Theater of democracy
With political campaigning comes mud, lots of mud. Enough mud to fill a sports stadium for a monster-truck pull.
Below-the-belt politicking is not just a present-day phenomenon. Neither is it limited to big-boy presidential elections such as, say, Grover Cleveland's scandal-laced presidential campaign.
Even lowly local special elections are not immune to spectacular Shakespearean moments.
One such campaign is brewing in Pittsburgh's suburbs -- a special election to be held Tuesday to replace the poster child of theatrical political scandal, Jeff Habay. Habay's lists of infractions are the butt of many jokes in his district, making most voters resolute in distancing themselves from further political shenanigans.
Or so they hoped.
In the race for the 30th Legislative District, booze and sex are at the forefront. In the back seat are real issues.
Mike Dolan of Shaler and Shawn Flaherty of Fox Chapel are the gladiators in this duel -- Dolan on the right, Flaherty on the left. Had Flaherty not drawn first blood, their race might have been apropos of brand-name politics and nothing else.
But this is a Republican-rich suburb and Flaherty knew he could not win by name recognition alone. So he did his best re-creation of the Bill-Clinton-on-Barbara-Walters moment. Five seconds after admitting to an affair and subsequent out-of-wedlock child, he blamed his opponent for bringing the matter to the public's attention and then called a news conference to demand a "clean" campaign.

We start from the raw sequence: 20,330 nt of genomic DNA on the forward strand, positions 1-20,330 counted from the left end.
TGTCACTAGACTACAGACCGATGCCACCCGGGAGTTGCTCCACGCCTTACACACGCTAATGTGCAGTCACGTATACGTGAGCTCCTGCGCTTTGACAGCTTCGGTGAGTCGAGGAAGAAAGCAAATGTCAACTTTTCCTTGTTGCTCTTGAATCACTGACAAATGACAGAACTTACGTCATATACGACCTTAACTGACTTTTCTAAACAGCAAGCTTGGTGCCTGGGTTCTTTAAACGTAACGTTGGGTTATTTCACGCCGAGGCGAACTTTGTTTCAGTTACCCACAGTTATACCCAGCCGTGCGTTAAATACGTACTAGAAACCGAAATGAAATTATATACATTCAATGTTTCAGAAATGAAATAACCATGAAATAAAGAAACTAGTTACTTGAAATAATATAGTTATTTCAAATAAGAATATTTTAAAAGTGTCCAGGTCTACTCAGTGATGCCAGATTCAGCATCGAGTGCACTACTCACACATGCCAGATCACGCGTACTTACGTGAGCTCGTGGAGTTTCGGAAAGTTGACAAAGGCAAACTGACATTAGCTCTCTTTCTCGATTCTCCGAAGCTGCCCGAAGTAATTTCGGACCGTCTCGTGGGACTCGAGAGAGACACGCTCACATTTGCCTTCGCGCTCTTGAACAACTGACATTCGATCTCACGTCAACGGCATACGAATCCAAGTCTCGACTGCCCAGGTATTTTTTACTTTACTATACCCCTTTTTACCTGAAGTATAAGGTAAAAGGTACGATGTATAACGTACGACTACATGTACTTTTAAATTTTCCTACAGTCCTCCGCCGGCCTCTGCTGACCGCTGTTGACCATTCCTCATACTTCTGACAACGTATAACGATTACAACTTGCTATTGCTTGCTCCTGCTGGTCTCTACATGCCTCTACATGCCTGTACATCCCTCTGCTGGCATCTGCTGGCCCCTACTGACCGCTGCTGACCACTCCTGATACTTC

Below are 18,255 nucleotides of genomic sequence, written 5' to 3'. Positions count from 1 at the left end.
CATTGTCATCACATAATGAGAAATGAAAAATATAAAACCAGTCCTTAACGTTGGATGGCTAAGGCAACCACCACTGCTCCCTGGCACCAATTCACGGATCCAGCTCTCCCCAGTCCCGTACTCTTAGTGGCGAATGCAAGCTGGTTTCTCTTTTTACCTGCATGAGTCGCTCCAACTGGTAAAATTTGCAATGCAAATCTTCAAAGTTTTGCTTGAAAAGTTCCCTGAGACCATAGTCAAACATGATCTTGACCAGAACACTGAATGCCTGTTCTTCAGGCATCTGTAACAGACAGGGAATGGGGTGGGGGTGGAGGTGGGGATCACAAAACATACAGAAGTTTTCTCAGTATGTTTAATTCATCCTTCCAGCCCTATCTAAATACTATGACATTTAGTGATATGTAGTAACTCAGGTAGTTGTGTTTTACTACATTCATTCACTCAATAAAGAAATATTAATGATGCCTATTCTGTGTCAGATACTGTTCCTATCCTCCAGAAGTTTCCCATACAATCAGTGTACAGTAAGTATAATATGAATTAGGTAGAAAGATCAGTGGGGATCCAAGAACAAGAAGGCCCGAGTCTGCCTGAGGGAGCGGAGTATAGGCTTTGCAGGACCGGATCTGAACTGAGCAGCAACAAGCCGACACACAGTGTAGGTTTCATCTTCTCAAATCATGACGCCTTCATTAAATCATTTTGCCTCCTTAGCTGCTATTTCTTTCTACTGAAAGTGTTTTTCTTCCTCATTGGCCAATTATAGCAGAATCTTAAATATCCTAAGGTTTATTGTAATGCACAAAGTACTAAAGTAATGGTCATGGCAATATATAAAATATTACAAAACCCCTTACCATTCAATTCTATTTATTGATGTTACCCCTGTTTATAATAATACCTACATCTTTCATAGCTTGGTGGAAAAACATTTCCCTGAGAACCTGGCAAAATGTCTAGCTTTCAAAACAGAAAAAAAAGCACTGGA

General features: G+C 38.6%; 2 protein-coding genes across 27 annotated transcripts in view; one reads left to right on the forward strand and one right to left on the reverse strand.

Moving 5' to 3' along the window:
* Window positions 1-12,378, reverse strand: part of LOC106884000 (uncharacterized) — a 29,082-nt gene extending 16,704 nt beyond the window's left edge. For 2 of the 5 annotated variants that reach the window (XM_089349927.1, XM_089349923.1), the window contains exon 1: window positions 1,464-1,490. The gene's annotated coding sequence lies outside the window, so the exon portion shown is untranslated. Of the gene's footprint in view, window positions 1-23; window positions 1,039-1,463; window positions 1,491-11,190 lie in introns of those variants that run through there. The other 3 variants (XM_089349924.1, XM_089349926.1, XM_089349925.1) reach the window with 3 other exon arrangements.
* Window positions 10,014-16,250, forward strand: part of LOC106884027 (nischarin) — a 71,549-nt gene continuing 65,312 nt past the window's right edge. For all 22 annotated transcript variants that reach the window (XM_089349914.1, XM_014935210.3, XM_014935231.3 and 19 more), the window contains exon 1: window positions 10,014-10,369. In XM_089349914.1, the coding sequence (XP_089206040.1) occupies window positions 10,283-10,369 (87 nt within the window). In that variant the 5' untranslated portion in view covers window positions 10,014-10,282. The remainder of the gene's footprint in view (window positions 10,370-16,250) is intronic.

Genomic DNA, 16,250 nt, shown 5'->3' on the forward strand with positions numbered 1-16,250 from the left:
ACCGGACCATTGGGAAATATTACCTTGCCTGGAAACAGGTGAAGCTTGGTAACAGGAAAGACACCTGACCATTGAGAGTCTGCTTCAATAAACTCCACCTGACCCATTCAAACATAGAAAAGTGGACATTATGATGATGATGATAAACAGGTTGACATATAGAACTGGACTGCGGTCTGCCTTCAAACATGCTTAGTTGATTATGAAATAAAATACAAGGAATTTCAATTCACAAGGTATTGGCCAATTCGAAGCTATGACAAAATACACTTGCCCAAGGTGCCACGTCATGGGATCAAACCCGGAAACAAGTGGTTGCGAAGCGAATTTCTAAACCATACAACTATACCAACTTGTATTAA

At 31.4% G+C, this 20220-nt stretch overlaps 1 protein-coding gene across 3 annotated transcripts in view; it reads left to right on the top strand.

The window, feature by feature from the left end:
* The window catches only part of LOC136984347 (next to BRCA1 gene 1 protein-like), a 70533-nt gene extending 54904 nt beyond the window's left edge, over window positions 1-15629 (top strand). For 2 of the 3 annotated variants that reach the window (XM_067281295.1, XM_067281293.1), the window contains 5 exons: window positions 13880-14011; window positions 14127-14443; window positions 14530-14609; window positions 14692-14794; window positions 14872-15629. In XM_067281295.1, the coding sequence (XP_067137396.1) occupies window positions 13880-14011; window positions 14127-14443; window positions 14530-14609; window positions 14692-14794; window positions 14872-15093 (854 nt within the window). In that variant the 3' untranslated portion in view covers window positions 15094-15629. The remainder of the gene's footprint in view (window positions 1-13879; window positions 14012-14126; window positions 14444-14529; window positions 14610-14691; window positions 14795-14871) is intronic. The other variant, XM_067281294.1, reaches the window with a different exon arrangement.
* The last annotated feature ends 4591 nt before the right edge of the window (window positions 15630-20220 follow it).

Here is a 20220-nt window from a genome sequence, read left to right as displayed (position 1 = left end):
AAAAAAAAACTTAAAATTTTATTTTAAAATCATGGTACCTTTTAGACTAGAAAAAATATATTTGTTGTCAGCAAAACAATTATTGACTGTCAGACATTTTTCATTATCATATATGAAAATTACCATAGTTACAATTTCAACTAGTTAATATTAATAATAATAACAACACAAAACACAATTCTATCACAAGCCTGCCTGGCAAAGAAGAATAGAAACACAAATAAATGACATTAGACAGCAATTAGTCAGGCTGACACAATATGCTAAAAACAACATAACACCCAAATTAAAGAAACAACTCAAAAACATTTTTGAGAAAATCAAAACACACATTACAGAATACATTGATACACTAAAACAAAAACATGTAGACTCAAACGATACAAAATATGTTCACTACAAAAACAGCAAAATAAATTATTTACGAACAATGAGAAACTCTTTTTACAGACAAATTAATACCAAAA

Give the guy an A-plus for tactics. In a borderline-brilliant move, he spread a negative about himself, blamed it on his opponent, then put up an empty no-mudslinging pledge.
Now everyone is paying attention.
Tack on the dug-up college underage drinking citations on Dolan and Flaherty's leading in mudslinging one-upmanship.
At first blush, it makes a spectator wonder why politics always has to come down to this.
But at second blush, you start to wonder: Would voters pay attention otherwise?
Office water-cooler conversations typically aren't about property taxes, health care and tort reform. Instead, we opine about "24" and "American Idol," or if Brad and Angelina are still "just" friends.
As a society, we expect to be stimulated all of the time. Public issues make our eyes glaze over. But bring up some out-of-wedlock frolicking or some underage drinking at Penn State and we suddenly refocus.
Do we, in fact, need our political campaigns to be sexed-up?
Think about it: Many of us are of a generation that was weaned on MTV. We want entertainment and we want it to be served up in 30-second intervals. Hence, the half-minute campaign commercials that spew bile faster than Congresswoman Cynthia McKinney pulling out her race card.
Is this what our Founding Fathers had in mind• Maybe -- they loved theater and politics, risked their lives for the latter and, yes, slung some pretty slimy mud of their own on occasion.
But politics gives birth to theater, which breathes life into politics.
The Dolan-Flaherty race is a microcosm of elections as a whole. Almost every race in this country, from dogcatcher to president, has drama -- real or make-believe -- tacked on for good measure. The wise voter remembers that man's motives are always secondary to his accomplishments.
Casting our vote is an honor and a privilege. If we need a little foreplay to get us to do it, well, so be it. Political campaigns are nothing more than democracy's theater.